knowledge of this case who believe... Paredes lied in order
to gain favorable treatment or reduced sentencing, "
id. at 2, a suspicion supported by the fact that
Paredes testified at trial that he did not have a problem
lying to the government agents if he stood to benefit.
See ECF No. 560 at 110.
order to be entitled to relief under 28 U.S.C. § 2255, a
petitioner must prove by a preponderance of the evidence that
"the sentence was imposed in violation of the
Constitution or laws of the United States, or that the court
was without jurisdiction to impose such sentence, or that the
sentence was in excess of the maximum authorized by
law." 28 U.S.C. § 2255(a); see also United States v.
Moore, 993 F.2d 1541 (4th Cir. 1993) (unpublished)
(citing Vanater v. Boles, 377 F.2d 898 (4th Cir.
1967)). A pro se petitioner is, of course, entitled to have
his arguments reviewed with appropriate consideration.
See Gordon v. Leeke, 574 F.2d 1147, 1151-53
(4th Cir. 1978). Where, however, a § 2255 petition, along
with the files and records of the case, conclusively shows
the petitioner is not entitled to relief, a hearing on the
motion is unnecessary and the claims raised therein may be
dismissed summarily. 28 U.S.C. § 2255(b).
principal claim is one of actual innocence. "The [United
States] Supreme Court has never squarely held that actual
innocence is a viable independent collateral claim."
Higgs v. United States, 711 F.Supp.2d 479, 501 (D.
Md. 2010); see also Herrera v. Collins, 506
U.S. 390, 417, 113 S.Ct. 853 (1993) ("We may assume, for
the sake of argument in deciding this case, that in a capital
case a truly persuasive demonstration of actual
innocence' made after trial would render the execution of
a defendant unconstitutional, and warrant federal habeas
relief...."); United States v. MacDonald, 32
F.Supp. 3d 608, 705-06 (E.D. N.C. 2014) (emphasis in
original) (footnote omitted) ("The United States Supreme
Court has never explicitly recognized a freestanding actual
innocence claim, although it has recognized the
possibility of such a claim. If any such
freestanding claim of actual innocence exists, however,
"the threshold showing would necessarily be
extraordinarily high.' Higgs, 711 F.Supp.2d at
501 (quoting Herrera, 506 U.S. at 417); see
also Wilson v. Greene, 155 F.3d 396, 404 (4th
Cir. 1998) (citations omitted) ("[Freestanding] [c]laims
of actual innocence... should not be granted
casually."). Thus, to be entitled to relief, the United
States Court of Appeals for the Fourth Circuit has suggested
that a petitioner "would at the very least be required
to show that based on proffered newly discovered evidence and
the entire record before the jury that convicted him, no
rational trier of fact could [find] proof of guilt beyond a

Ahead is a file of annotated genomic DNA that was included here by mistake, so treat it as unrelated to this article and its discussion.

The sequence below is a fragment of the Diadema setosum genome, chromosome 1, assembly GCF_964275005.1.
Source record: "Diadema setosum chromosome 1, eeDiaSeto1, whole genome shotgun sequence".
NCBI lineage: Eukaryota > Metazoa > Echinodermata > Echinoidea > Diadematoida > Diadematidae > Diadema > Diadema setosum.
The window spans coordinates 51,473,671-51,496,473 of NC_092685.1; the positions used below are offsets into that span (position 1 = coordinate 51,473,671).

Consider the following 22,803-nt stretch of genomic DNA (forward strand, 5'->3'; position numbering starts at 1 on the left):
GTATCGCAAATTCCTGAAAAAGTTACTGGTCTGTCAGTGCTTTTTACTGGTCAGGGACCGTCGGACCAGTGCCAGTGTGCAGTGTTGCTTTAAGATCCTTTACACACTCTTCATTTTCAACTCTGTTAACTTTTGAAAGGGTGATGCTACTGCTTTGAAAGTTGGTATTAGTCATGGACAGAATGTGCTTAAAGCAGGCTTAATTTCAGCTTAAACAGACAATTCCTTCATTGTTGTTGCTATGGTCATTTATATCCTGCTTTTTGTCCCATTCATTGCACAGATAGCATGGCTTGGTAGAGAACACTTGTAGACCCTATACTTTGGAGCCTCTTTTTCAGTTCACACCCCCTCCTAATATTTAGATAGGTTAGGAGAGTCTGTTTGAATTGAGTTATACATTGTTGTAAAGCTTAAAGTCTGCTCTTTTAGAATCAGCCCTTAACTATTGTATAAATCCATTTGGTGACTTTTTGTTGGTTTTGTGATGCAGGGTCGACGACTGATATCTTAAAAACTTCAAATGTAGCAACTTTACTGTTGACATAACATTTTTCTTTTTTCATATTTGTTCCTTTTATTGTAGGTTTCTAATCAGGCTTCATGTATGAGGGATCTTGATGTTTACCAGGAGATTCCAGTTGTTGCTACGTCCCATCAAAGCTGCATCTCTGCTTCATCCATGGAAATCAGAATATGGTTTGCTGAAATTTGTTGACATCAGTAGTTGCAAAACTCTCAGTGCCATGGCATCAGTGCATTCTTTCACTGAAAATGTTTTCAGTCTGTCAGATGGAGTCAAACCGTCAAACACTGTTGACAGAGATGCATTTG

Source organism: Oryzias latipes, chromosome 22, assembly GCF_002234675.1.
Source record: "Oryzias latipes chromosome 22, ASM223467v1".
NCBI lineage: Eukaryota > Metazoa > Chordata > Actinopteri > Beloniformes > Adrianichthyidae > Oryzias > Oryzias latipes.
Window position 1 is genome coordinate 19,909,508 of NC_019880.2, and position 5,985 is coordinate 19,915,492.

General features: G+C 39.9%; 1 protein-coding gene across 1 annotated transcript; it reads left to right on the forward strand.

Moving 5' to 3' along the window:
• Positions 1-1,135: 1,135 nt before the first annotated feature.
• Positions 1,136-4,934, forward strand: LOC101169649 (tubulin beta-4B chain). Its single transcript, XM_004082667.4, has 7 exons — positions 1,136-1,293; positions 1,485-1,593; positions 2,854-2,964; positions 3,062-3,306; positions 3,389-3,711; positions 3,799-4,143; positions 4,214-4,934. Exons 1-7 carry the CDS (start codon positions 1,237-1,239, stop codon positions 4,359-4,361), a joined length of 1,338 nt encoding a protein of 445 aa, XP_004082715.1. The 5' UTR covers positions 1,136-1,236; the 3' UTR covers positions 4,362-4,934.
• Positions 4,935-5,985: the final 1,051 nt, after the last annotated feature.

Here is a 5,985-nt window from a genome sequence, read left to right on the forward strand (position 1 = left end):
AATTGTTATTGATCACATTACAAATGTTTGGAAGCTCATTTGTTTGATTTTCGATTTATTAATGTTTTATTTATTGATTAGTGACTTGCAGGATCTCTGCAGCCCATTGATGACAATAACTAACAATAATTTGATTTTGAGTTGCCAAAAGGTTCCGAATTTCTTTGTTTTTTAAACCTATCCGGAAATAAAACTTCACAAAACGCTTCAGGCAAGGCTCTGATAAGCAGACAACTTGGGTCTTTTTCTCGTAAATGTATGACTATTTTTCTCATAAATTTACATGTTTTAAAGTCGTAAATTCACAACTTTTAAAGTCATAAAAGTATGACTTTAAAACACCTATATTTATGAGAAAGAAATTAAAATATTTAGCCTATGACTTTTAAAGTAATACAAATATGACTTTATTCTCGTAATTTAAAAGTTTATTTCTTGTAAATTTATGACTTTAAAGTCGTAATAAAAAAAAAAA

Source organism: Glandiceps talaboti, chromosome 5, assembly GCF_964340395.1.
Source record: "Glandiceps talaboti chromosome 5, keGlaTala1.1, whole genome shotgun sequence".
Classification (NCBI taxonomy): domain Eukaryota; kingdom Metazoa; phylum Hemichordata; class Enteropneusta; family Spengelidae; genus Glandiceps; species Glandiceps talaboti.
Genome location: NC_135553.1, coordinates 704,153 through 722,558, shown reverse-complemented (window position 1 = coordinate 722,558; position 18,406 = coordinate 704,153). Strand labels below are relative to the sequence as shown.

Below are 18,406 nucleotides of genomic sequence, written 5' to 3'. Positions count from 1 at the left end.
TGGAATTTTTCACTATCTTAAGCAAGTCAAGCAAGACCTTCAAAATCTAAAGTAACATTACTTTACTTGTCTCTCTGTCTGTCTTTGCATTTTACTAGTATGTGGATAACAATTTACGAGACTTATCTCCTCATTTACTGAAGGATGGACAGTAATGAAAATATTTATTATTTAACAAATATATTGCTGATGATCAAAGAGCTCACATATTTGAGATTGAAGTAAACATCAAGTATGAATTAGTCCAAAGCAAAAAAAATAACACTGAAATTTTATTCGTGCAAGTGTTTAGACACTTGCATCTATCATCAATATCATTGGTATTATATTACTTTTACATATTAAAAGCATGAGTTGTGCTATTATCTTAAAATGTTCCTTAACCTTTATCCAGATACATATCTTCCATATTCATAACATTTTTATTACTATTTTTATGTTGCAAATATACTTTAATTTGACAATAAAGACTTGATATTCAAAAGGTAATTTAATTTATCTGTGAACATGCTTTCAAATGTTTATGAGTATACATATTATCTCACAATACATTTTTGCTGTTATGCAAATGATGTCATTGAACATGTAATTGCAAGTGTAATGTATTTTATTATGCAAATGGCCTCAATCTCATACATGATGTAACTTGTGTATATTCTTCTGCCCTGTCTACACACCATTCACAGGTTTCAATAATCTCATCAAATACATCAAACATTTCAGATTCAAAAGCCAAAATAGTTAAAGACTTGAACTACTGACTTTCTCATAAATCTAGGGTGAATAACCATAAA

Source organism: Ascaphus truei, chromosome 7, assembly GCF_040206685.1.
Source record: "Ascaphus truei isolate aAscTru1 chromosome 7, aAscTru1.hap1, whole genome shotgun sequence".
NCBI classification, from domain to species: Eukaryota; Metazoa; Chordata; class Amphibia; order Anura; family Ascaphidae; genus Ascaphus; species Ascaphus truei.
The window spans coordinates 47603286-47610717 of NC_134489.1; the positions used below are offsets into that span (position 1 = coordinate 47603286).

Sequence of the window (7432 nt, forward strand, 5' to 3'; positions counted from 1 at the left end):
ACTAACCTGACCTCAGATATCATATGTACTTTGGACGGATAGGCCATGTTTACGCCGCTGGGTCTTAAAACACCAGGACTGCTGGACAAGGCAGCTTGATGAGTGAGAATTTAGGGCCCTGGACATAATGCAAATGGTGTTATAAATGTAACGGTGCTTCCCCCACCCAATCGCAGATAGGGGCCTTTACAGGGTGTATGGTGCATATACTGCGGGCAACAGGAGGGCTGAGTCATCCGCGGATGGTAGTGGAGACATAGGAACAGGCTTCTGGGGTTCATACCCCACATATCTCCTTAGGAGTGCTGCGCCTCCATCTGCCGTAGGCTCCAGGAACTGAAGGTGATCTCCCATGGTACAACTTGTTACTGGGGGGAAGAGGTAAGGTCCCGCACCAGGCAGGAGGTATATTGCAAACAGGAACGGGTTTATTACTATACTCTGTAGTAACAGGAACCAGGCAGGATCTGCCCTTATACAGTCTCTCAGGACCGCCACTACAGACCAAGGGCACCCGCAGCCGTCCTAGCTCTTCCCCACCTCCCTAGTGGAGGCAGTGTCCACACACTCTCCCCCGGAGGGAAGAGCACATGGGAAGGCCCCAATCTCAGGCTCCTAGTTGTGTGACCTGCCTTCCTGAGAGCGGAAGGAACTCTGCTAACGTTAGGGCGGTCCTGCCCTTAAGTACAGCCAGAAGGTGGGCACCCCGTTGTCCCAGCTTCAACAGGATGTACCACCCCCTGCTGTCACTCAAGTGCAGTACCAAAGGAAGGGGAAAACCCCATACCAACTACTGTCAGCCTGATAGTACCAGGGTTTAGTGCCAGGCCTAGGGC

reasonable doubt.'" Hunt v. McDade, 205
F.3d 1333 (4th Cir. 2000) (unpublished) (quoting
Herrera, 506 U.S. at 429 (White, J., concurring)).
the evidence Petitioner has submitted in support of his
Motion to Vacate is wholly generic and speculative.
Petitioner contends that Roman has provided new information
and that, had Roman testified at Petitioner's trial, the
jury would have had reason to disbelieve Parades'
testimony. See ECF No. 790 at 4. But Roman's
vague assertions that other unspecified individuals "saw
the murder and can testify... in court" that Petitioner
was not the one who committed the murder. ECF No. 775-3 at
2-3, are insufficient for Petitioner to satisfy his burden on
a freestanding claim of innocence. Additionally, although
Petitioner's private investigator indicates that
"Harious individuals with knowledge of this case...
speculate that [Petitioner] did not murder...
Montoya, " ECF No. 792-1 at 1 (emphasis added), such
speculation alone cannot support Petitioner's Motion to
Vacate. Petitioner has not presented any evidence that would
lead the Court to conclude that "no rational trier of
fact could [find] proof of guilt beyond a reasonable
doubt.' MacDonald, 32 F.Supp. 3d at 707 (quoting
Hunt, 205 F.3d 1333).
extent Petition also seeks to raise a claim of ineffective
assistance of counsel, his Motion to Vacate still must be
denied. An ineffective assistance of counsel claim is
governed by the two-part test set forth in Strickland v.
Washington,466 U.S. 668, 104 S.Ct. 2052 (1984).
"Pursuant to that test, to prevail on an ineffective
assistance claim, a petitioner must establish that (1)
counsel's performance was deficient and (2) there is a
reasonable probability that the deficiency prejudiced the
defense." Merzbacher v. Shearin,706 F.3d 356,
363 (4th Cir. 2013) (citing Strickland, 466 U.S. at
687. 694). To establish that counsel's performance was
deficient, a petitioner "must show that counsel's
representation fell below an objective standard of
reasonableness." Id. (citing
Strickland, 466 U.S. at 688). However,
"[c]ourts indulge a strong presumption that
counsel's conduct falls within the wide range of
reasonable professional assistance, ' in order to avoid
the distorting effects of hindsight.'" Id.
(quoting Yarbrough v. Johnson,5 ...